New Zealand's Pink and White Terraces
Intrepid nineteenth century tourists travelled around the world to visit New Zealand’s famed Pink and White Terraces.
In the 1880s, the pink and white silica terraces cascading down a hillside in the thermal Rotorua region had become known as ‘the eighth wonder of the world’, and were New Zealand’s most famous tourist attraction.
From the nearest town of Rotorua - which was renowned for its thermal wonders and Maori culture - travellers had to ride by horse and cart across hills, then two hours by canoe and on foot to see the natural masterpiece.
What were once the world’s largest silica terraces - created by thermal waters that flowed from the centre of the earth - must have been an impressive sight for the tourists who scrambled up and down the hillsides to have their photos taken.
Sadly today, those early photographs and postcards are now all that visibly remain of the natural masterpiece that vanished in a massive volcanic eruption in 1886.
The white terraces - known by Maori as Te Tarata / the tattooed rock - were the larger and more beautiful formation, covering three hectares (seven acres) and descending 30m.
The smaller pink terraces - Otukapuarangi / fountain of the clouded sky - were where people went to bathe.
The travertine terraces were formed by geo-thermally-heated water, containing large amounts of siliceous sinter, regularly spouting from two geysers located above Lake Rotomahana and cascading down the hill slope.
The water left thick pink and white silica deposits that formed terraces enclosing pools of silky clear water that left the skin feeling soft and refreshed.
Mt Tarawera eruption
In 1886, the Pink and White Terraces were destroyed when Mt Tarawera erupted, devastating most of the surrounding landscape, and killing more than 150 people.
As well as expanding the lake and covering the terraces, the eruption buried several villages, including Te Wairoa - now named The Buried Village.
It’s estimated that at least 50m of lake water and an unknown thickness of sediment now covers the terraces.
Lake Rotomahana is three kilometres wide and six kilometres long, and 115m at its deepest point.
When Mount Tarawera erupted - five kilometres to the north of Lake Rotomahana - it belched out hot mud, red hot boulders and clouds of black ash from a 17km rift that crossed the mountain, passed through the lake and extended beyond into the Waimangu valley.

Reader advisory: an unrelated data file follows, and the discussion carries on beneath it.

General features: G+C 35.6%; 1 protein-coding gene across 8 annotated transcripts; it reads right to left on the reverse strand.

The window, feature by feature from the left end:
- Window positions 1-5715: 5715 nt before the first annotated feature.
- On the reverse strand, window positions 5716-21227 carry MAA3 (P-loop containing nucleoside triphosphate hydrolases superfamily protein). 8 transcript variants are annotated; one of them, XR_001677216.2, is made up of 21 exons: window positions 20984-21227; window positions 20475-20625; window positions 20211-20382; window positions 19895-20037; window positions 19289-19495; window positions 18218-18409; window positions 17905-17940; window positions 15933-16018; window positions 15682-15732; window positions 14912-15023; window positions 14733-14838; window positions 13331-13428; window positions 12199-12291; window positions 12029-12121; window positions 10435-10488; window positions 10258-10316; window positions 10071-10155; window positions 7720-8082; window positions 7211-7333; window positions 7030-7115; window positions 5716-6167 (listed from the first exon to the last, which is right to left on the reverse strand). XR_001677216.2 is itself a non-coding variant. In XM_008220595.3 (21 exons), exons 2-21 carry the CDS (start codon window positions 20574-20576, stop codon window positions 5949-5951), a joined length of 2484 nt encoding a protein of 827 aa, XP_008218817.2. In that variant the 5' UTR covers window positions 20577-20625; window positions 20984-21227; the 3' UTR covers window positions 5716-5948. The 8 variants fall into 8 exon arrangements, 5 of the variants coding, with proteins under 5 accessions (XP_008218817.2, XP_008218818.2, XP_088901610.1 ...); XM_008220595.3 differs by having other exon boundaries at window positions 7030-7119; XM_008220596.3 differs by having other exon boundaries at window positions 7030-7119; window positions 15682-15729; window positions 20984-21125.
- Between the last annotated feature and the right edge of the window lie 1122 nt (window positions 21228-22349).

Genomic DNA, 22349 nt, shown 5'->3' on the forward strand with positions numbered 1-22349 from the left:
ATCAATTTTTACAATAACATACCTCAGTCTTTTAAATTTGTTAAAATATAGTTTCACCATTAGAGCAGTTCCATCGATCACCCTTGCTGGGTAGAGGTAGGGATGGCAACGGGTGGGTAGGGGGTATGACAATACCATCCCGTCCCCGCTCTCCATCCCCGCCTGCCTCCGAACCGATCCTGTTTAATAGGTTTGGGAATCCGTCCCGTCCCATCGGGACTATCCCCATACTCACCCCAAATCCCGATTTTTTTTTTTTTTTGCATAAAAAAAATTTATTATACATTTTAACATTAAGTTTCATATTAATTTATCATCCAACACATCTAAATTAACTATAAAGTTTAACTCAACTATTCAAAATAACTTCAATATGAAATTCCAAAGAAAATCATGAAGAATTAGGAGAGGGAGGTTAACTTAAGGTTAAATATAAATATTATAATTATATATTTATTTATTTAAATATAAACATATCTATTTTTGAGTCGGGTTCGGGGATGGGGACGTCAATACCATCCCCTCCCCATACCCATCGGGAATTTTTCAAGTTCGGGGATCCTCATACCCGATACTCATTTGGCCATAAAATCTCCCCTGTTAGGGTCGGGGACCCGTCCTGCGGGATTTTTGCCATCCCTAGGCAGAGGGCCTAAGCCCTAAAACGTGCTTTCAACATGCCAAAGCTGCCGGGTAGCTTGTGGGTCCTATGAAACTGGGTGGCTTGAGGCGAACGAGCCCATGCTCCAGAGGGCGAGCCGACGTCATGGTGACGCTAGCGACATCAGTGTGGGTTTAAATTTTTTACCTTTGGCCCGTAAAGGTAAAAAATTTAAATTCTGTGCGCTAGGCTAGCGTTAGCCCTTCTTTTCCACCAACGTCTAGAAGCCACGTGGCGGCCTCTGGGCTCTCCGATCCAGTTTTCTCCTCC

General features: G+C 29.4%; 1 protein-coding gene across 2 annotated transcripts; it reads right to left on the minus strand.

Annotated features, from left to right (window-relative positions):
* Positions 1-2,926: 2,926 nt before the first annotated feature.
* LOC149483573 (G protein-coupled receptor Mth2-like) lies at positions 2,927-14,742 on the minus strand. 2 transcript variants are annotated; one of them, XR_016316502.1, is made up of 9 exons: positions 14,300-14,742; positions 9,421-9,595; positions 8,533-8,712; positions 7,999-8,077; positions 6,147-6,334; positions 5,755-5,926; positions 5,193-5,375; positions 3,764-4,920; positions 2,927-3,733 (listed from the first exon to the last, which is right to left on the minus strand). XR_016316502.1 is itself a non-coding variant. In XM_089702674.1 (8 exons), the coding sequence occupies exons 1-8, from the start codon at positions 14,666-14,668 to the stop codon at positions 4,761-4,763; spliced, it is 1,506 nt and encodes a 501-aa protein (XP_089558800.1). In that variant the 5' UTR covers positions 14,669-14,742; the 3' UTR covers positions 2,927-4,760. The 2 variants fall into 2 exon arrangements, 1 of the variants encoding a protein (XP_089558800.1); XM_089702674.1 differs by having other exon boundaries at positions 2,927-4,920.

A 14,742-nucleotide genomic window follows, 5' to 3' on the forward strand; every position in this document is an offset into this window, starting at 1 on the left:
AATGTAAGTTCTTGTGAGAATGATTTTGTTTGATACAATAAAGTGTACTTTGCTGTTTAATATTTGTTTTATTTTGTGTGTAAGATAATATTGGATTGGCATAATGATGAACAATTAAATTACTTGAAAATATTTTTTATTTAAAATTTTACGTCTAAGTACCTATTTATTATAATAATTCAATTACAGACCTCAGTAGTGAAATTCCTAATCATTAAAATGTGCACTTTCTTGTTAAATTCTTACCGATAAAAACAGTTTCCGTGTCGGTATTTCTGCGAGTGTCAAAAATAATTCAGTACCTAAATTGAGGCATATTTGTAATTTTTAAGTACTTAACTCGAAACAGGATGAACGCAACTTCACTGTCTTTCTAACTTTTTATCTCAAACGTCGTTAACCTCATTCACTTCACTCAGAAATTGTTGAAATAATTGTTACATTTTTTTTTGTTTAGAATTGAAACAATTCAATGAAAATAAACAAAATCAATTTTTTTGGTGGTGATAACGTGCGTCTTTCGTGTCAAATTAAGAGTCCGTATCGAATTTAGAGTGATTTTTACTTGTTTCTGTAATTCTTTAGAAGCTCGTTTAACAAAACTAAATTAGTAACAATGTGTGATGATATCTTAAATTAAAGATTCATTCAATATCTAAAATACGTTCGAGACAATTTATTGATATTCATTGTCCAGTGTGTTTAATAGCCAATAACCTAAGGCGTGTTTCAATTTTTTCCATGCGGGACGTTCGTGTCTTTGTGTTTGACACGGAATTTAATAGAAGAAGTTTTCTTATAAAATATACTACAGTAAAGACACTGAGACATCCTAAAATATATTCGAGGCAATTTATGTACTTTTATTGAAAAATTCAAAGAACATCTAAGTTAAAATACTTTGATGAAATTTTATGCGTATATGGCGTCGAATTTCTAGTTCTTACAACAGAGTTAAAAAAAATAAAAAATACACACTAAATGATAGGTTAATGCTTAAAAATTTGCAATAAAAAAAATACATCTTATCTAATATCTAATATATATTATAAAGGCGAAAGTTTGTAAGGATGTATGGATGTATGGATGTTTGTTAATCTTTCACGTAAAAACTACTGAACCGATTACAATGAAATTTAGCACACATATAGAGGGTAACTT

Lake Rotomahana’s waters rose 30m after the eruption, which also created a 100m deep crater on the site of the terraces.
Today you can visit naturally recreated terraces. The Wairakei Terraces, near Taupo, were initially helped by man, but nature is now fashioning the cascading silica steps in pinks, blues and whites.
Background: Wairakei Terraces
About 90km south of the former site of the Pink and White Terraces, tourists can visit a smaller version - Wairakei Terraces, in the Waiora Valley near Lake Taupo.
The Wairakei Terraces have also formed from cascading silica, but in this case deposited by a man-made geyser that originates at the Wairakei geothermal power station and fed by the Alum Lakes.
The dramatic blue, pink and white pastel terraces are enhanced by wafting steam from the surrounding natural thermal waters that are renowned for their healing powers.
Long used by Māori to soothe and heal bodies and limbs, Wairakei’s Te Kiri o Hinekai healing waters became a popular destination for international visitors in the 19th and early 20th centuries when the pools were promoted as healing spas.
The main bathing areas were closed for construction of the Wairakei geothermal power project in the 1960s, but were reinstated in the 1990s as a new visitor attraction that combined the natural geothermal attributes with some man-made redirection.
Fluid tapped from the field was piped so the hot silica-enriched waters could be channelled over man-made foundations creating natural silica terraces.
Now the Wairakei Terraces Māori Cultural experience operating in the valley includes self-guided and guided tours by local Māori who tell ancestral stories and explain the modern geothermal development. A marae welcome, local crafts, cultural performance and hangi meal are also part of the experience.
Three large bathing pools are under development so visitors will again be able to enjoy the natural healing waters. The pools are due to open this summer, and future plans include developing the area into a spa.
These topics may also be of interest to you